Tuesday, July 9, 2019

Review: Adventures of the Super Sons #12

Adventures of Super Sons #12 came out last week, the end of the maxi-series and the end of the sons as we have known them.

This is the end ...

Or is it?

Writer Peter Tomasi has been sending the boys through a warped tour of DC's Silver and Bronze ages in this book as Jon and Damien fight Rex Luthor and his Gang. And now that Jon is 17ish and presumably about to join the Legion of Super-Heroes, we won't be getting more tween adventures of this next gen World's Finest. And that makes me more than a little sad. The boys have brought a lot of joy into comics and heaven knows I need as much fun as possible.

Artist Carlo Barbieri has also brought a sort of whiz-bang quasi-anime feel to the book which has really given it a ton of energy.

But anytime a book or concept like this ends, I have to wonder why. Certainly there were more stories to tell. And while I know I only need go back to the longbox to reread these stories, I'll always wonder what might have been.

Still, there is a little bit of light peeking through the darkness of this ending. Maybe there is more?

Last issue, Rex tricked the sons into trapping themselves in the 'cosmic cube' Luthor has been using to power his scheme. Trapped in the white space of the cube, the sons try to figure out how to break free.

And then, something crazy happens. A personification of the Cube appears. The Cube has attained sentience. It has watched time pass. It has seen the events in the Fortress. And it wants to have a life of its own.

I love the 'cube' word balloons.

Wishing to make his own stories, the cube tapped into it's own power and created a sort of pocket universe/new world ... the home world of Rex and his gang. But then, Rex somehow usurped control, grabbing the Cube and wielding its power on his own. Rex the student became the master.

I love the little meta-commentary where Jon says the Cube created his own imaginary story. Aren't they all?

But as innocent as this Cube is, there have been real complications. The Puppeteer was killed by Rex.

Of course, the Cube has phenomenal cosmic power. At Jon's suggestion, the Cube brings the Puppeteer back to life. And in a few minutes, Robin is somehow able to retro-engineer the Puppeteer tech to take control of Rex in the real world.

There is something smug about Damien's assessment. And his expression is perfect.

These are tween boys.

So first Damien makes red shout a bunch of sophomoric self-insults. But then Rex is forced into releasing the boys. And they quickly smash him.

I'll miss these shots of the kids fighting together.

Part of this story has been the boys visiting horror worlds and sci-fi worlds. Now we know that these were manifestations of the Cube's desire for stories.

We have seen them inspire older versions of themselves.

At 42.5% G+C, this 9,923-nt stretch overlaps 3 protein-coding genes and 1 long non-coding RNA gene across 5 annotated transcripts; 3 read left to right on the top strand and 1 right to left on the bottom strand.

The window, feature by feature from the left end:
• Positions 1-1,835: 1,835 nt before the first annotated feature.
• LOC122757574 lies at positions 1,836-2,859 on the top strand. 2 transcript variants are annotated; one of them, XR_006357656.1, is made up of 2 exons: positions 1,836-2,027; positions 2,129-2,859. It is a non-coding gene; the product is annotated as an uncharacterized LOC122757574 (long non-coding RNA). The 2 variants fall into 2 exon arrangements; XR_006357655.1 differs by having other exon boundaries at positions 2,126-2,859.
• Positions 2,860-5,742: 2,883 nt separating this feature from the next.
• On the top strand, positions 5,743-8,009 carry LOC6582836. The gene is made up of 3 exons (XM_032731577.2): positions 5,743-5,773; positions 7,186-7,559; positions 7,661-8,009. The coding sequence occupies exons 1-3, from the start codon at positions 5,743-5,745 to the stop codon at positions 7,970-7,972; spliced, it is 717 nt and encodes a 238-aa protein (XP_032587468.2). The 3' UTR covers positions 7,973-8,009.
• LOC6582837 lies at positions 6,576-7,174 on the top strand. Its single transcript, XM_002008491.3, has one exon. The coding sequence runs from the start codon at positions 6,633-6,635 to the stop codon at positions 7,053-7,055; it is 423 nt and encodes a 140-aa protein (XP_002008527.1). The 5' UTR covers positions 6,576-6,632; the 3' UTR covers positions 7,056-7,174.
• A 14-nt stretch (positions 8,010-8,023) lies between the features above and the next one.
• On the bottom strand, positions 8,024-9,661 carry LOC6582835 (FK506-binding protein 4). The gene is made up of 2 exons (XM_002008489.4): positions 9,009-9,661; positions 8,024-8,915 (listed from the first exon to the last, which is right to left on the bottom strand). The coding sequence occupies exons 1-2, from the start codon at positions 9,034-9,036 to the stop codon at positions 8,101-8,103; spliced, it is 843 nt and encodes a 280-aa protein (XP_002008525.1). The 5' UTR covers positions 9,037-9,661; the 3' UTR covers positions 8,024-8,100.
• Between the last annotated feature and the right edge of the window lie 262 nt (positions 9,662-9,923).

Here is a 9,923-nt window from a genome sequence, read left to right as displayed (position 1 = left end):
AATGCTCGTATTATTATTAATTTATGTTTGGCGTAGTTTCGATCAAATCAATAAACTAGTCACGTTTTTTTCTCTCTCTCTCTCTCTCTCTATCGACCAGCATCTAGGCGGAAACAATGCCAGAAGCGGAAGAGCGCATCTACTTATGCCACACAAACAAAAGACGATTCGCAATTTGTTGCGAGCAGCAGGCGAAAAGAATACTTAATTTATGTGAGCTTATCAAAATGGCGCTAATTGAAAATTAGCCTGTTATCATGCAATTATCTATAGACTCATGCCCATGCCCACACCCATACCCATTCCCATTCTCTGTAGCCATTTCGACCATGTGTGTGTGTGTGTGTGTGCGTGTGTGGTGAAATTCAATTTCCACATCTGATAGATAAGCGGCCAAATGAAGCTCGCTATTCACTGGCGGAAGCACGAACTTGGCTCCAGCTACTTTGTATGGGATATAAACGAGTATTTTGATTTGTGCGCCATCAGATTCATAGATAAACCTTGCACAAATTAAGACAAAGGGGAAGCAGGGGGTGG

Now they inspire the Cube. It is time for the Cube to take control back. And the boys inspire the Cube by bringing up all the stories they have gone through.

And just like that, it's over.

Now the Cube has an internal world filled with all these incredible characters. There are good guys and bad guys. There are wild locales.

This is the world where we saw those 'How I Met Your Mother' scenes were older Sons tell of their adventures to their kids.

So there is a world out there, inside the hypercube, where any story can happen. Maybe some sequel can happen?

With Rex captured and the Cube's powers harnessed, the boys find themselves back at home. Finally their summer can truly start.

But then we get a fun twist. This Gang adventure ate up the entire summer.

Today is the first day of school!

I have to admit. I chuckled out loud.

And so we come to the end of this run of the Adventures of the Super Sons.

But these are stories.

It is never the end.

I have said it before. I'll say it again. I'll miss these guys. I'll miss this dynamic. I'll miss seeing this relationship grow. We saw both kids pick up traits of the other. I loved how this was the palate cleanser to the sometimes bristly relationship between Clark and Bruce.

For now, no more.

At time like this, I remember a similar ending ... Bryan Q. Miller's Batgirl #24.

It's only the end if you want it to be.

Thanks to Mr. Tomasi and Mr. Barbieri.

I'll miss these guys.

Overall grade: B+


Martin Gray said...

Amen and applause. I agree, there's an in-continuity opening here for more adventures of the young heroes. And yep, the ending also made me think of Brian Q Vaughan's final issue of possibilities for Batgirl. Let's hope we get to see some soon.

Anonymous said...

Excellent review, this series has been a fun light hearted romp across the DCU. I'm really going to miss the dynamic between Jon and Damian that Peter Tomasi nailed and their banter won't be the same under Bendis for sure. It's a sad swan song now that the announcements from DC today confirm 17 year old Jon will be joining the Legion in the future. I'm glad for any Legion fans who are happy to see this team return but it's a shame Jon was aged up by Bendis to fit in with his plans for the Legion. There were many more stories to be told with a 10 year old Jon who could be eventually aged up to 17 and join the Legion at a more natural pace. I'm not a fan of artificially aging characters in comics personally.